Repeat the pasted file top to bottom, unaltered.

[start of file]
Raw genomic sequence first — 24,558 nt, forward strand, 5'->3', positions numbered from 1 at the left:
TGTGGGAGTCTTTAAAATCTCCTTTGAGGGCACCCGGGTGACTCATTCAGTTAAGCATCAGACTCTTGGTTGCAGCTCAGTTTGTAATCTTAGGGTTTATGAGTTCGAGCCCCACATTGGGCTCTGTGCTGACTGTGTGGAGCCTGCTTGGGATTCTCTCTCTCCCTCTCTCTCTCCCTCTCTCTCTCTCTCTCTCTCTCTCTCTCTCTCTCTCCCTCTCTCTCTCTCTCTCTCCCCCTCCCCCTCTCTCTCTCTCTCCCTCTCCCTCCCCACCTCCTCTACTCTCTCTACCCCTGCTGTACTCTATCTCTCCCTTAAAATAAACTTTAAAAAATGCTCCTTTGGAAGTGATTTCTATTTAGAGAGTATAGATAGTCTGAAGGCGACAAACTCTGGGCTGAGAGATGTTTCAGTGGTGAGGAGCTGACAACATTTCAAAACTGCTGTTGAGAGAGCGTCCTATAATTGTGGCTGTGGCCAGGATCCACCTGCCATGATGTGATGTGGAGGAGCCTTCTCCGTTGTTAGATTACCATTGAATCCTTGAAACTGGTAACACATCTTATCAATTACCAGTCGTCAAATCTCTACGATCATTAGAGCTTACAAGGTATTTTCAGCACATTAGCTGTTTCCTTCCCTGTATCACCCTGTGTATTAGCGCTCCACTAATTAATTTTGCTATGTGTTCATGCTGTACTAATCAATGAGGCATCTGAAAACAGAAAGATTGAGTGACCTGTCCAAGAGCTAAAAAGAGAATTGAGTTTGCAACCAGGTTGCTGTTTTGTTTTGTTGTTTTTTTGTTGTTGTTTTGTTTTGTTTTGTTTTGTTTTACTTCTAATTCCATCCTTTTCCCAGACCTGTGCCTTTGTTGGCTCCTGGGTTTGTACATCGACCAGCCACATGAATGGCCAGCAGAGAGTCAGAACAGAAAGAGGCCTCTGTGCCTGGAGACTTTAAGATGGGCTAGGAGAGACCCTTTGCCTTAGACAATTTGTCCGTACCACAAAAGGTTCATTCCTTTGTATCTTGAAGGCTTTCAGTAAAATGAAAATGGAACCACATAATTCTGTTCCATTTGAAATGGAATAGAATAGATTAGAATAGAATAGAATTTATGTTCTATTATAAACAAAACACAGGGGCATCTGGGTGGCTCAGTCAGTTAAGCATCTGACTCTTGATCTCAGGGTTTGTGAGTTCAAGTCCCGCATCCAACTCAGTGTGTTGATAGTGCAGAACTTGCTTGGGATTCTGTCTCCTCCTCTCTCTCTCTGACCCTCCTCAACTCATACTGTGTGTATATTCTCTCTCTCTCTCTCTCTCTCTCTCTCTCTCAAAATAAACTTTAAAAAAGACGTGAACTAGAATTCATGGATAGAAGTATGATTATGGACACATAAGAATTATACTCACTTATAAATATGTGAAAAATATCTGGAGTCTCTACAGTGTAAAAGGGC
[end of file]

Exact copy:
Raw genomic sequence first — 24,558 nt, forward strand, 5'->3', positions numbered from 1 at the left:
TGTGGGAGTCTTTAAAATCTCCTTTGAGGGCACCCGGGTGACTCATTCAGTTAAGCATCAGACTCTTGGTTGCAGCTCAGTTTGTAATCTTAGGGTTTATGAGTTCGAGCCCCACATTGGGCTCTGTGCTGACTGTGTGGAGCCTGCTTGGGATTCTCTCTCTCCCTCTCTCTCTCCCTCTCTCTCTCTCTCTCTCTCTCTCTCTCTCTCTCTCCCTCTCTCTCTCTCTCTCTCCCCCTCCCCCTCTCTCTCTCTCTCCCTCTCCCTCCCCACCTCCTCTACTCTCTCTACCCCTGCTGTACTCTATCTCTCCCTTAAAATAAACTTTAAAAAATGCTCCTTTGGAAGTGATTTCTATTTAGAGAGTATAGATAGTCTGAAGGCGACAAACTCTGGGCTGAGAGATGTTTCAGTGGTGAGGAGCTGACAACATTTCAAAACTGCTGTTGAGAGAGCGTCCTATAATTGTGGCTGTGGCCAGGATCCACCTGCCATGATGTGATGTGGAGGAGCCTTCTCCGTTGTTAGATTACCATTGAATCCTTGAAACTGGTAACACATCTTATCAATTACCAGTCGTCAAATCTCTACGATCATTAGAGCTTACAAGGTATTTTCAGCACATTAGCTGTTTCCTTCCCTGTATCACCCTGTGTATTAGCGCTCCACTAATTAATTTTGCTATGTGTTCATGCTGTACTAATCAATGAGGCATCTGAAAACAGAAAGATTGAGTGACCTGTCCAAGAGCTAAAAAGAGAATTGAGTTTGCAACCAGGTTGCTGTTTTGTTTTGTTGTTTTTTTGTTGTTGTTTTGTTTTGTTTTGTTTTGTTTTACTTCTAATTCCATCCTTTTCCCAGACCTGTGCCTTTGTTGGCTCCTGGGTTTGTACATCGACCAGCCACATGAATGGCCAGCAGAGAGTCAGAACAGAAAGAGGCCTCTGTGCCTGGAGACTTTAAGATGGGCTAGGAGAGACCCTTTGCCTTAGACAATTTGTCCGTACCACAAAAGGTTCATTCCTTTGTATCTTGAAGGCTTTCAGTAAAATGAAAATGGAACCACATAATTCTGTTCCATTTGAAATGGAATAGAATAGATTAGAATAGAATAGAATTTATGTTCTATTATAAACAAAACACAGGGGCATCTGGGTGGCTCAGTCAGTTAAGCATCTGACTCTTGATCTCAGGGTTTGTGAGTTCAAGTCCCGCATCCAACTCAGTGTGTTGATAGTGCAGAACTTGCTTGGGATTCTGTCTCCTCCTCTCTCTCTCTGACCCTCCTCAACTCATACTGTGTGTATATTCTCTCTCTCTCTCTCTCTCTCTCTCTCTCTCAAAATAAACTTTAAAAAAGACGTGAACTAGAATTCATGGATAGAAGTATGATTATGGACACATAAGAATTATACTCACTTATAAATATGTGAAAAATATCTGGAGTCTCTACAGTGTAAAAGGGC